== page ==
Ganoid Scales

Bowfin fish have ganoid scales that aid in thermoregulation.

Bowfin fish have ganoid scales that aid in thermoregulation.


Ginglymodi is a suborder of fish that comprises some living families, that include bowfins (Amiidae), gars (Lepisosteidae), and bichirs (Polypteridae), as well as a few extinct ones like the Dapediidae and Pycnodontidae, possess ganoid scales. “Ganoid” is derived from the Greek word “ganos,” which means brightness or luster.

This is because ganoid scales have an enamel covering on their surface, giving them a bright, metallic appearance. In addition, ganoid scales are distinctive because it consists of ganoin. In contrast to the more common bone material found in the rankings of most other fish, this enamel-like component is unique.

Ganoid scales have a rhomboid form and a flat, shiny surface due to the presence of the ganoin layer. One of the primary benefits of ganoid scales is their incredible durability and resistance to punctures and cuts, giving them a great defense against predators. In fact, a thin coating of skin or mucus frequently covers them to protect them from abrasion and other types of injury.

Furthermore, ganoid scales also protect fish from temperature changes, aiding thermoregulation. Some ganoid-scaled fish, such as the bowfin, have appeared to thrive in oxygen-depleted environments, such as bogs and stagnant ponds, where other fish would perish.

Cycloid and Ctenoid Scales

Cycloid and ctenoid scales can be found on fish like minnows.

Cycloid and ctenoid scales can be found on fish like minnows.


The terms cycloid and ctenoid derive from Greek words that describe their shape and look. Did you know that the word cycloid means circle? And ctenoid is short for comb-like, which defines how the fish’s scales appear. Cycloid and ctenoid scales can be found in a wide range of fish, from little minnows to large game fish. Both types of scales are found in a wide variety of boney fish families, including perch (Percidae), sunfish (Centrarchidae), and salmon (Salmonidae).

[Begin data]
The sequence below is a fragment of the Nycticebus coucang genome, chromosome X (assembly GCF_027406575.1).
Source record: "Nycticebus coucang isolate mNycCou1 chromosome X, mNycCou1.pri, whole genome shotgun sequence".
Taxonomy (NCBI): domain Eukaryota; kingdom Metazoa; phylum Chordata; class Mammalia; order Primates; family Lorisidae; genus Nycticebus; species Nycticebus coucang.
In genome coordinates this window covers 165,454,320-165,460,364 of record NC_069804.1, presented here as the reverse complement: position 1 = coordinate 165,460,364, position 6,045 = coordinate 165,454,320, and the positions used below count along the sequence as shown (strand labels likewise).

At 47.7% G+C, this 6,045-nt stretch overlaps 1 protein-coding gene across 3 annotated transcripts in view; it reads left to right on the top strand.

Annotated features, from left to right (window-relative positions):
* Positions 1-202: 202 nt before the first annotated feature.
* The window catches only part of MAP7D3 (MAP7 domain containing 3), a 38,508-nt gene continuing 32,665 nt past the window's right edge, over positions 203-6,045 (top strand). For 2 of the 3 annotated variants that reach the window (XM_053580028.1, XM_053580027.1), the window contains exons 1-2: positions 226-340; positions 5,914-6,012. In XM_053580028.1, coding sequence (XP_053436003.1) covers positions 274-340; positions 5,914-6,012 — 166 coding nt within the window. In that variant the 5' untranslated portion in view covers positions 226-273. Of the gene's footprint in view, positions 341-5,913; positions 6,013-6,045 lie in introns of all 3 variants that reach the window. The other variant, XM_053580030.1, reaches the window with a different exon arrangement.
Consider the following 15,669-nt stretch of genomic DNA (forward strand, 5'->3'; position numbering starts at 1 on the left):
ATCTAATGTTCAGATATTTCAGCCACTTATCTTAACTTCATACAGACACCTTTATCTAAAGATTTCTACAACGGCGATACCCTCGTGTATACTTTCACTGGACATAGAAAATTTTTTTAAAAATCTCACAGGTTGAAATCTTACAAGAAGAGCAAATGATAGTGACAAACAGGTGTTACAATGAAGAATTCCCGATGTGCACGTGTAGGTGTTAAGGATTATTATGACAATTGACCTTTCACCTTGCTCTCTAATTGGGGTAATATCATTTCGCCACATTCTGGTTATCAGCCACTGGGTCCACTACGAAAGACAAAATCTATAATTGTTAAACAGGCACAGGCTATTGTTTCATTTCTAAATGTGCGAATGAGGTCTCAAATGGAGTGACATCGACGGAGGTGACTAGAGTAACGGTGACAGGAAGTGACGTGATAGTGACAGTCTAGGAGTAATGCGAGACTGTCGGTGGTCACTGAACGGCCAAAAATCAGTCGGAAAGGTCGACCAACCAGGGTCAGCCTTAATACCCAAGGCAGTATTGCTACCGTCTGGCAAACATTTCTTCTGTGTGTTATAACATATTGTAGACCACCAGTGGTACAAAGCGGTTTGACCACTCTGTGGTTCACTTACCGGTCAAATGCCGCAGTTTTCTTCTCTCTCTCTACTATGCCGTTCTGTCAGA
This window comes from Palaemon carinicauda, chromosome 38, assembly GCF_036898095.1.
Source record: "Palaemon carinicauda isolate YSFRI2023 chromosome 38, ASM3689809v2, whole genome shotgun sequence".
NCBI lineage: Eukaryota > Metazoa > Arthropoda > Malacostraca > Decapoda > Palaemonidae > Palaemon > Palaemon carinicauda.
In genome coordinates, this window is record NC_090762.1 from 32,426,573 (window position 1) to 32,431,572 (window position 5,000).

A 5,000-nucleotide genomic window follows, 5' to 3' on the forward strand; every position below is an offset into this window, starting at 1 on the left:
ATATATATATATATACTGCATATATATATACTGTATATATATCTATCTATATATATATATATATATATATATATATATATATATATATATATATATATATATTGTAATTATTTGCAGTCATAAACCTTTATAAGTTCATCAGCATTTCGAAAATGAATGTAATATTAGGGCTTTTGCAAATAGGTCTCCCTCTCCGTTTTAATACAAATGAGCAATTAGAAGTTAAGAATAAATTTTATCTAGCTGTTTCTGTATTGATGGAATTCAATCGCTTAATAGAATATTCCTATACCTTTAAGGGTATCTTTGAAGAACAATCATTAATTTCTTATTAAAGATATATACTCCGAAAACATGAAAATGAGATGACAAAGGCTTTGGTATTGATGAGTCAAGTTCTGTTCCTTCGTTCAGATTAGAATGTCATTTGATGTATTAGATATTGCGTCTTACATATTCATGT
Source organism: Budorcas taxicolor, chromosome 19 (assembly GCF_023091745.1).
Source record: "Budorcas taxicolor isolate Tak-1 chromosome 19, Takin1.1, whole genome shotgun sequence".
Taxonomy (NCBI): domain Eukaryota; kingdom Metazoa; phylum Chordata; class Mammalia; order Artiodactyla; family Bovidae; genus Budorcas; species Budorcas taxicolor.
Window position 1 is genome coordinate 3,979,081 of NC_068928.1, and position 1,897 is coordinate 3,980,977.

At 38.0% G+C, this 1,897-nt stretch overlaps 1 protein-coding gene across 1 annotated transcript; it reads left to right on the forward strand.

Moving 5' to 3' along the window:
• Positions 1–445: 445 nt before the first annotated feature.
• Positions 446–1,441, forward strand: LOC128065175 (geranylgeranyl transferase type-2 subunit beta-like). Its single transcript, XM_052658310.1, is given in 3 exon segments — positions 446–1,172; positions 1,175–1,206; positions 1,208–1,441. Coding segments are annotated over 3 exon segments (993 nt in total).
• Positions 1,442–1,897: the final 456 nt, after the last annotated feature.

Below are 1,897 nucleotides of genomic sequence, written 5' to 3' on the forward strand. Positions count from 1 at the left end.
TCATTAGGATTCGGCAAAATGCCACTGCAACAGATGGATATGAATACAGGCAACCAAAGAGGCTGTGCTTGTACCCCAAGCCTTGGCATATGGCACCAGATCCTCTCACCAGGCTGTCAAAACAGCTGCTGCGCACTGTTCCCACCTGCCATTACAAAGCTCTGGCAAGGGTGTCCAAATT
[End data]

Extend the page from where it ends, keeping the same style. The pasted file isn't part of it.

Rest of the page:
These scales are composed of thin, overlapping layers of bone that are organized in rows along the body of the fish. The look and structure of cycloid and ctenoid scales differ, although both provide comparable tasks such as protection, thermoregulation, and lowering drag when swimming.

Cycloid scales are rounded or oval in shape and have smooth edges. They lack the bony protuberances seen on ctenoid scales and are quite thin. Many different types of fish, such as trout and carp, have cycloid scales. Because they might differ between species in terms of shape, size, and color, these fish scales are frequently utilized for identification.

Cycloid Scales

On the other hand, ctenoid scales have a comb-like edge with small bony projections along the posterior edge known as ctenii. The fish is further protected by these edges that protrude because they give the scales a rough feel and cause them to interlock. Fish of many kinds, such as perch and bass, have ctenoid scales.

Cycloid and ctenoid scales defend fish from predators and abrasions but also help in thermoregulation. The scales protect the fish from temperature changes because water is trapped between the skin. Therefore, this water layer’s thermal buffering properties help regulate the fish’s body temperature.

Cycloid and ctenoid scales play a significant role in lowering drag and enhancing the fish’s speed and maneuverability during swimming. In addition, the fish can travel through the water more effectively thanks to the smooth, streamlined surface the scales generate. Ctenoid scales’ comb-like design may also help create turbulent flow over the fish’s body, improving its movement swimming ability.

Each type of fish scale performs a specific function and has evolved over time to fulfill the needs of various fish species. By understanding the significance of fish scales, we may better appreciate these fascinating species and the remarkable adaptations they have developed to survive in their aquatic habitats.

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About the Author

Kayeleen Parsons is a writer at A-Z Animals that thoroughly enjoys writing about animals of all types. She has a love for many animals, but her Cocker Spaniel dog holds a special place in her heart. In addition to being a writer, she's also an English teacher, sharing her knowledge to help her students become excellent in the language and literature. When she's not busy writing, Kayeleen enjoys reading and spending quality time with her family in her homeland of Cape Town.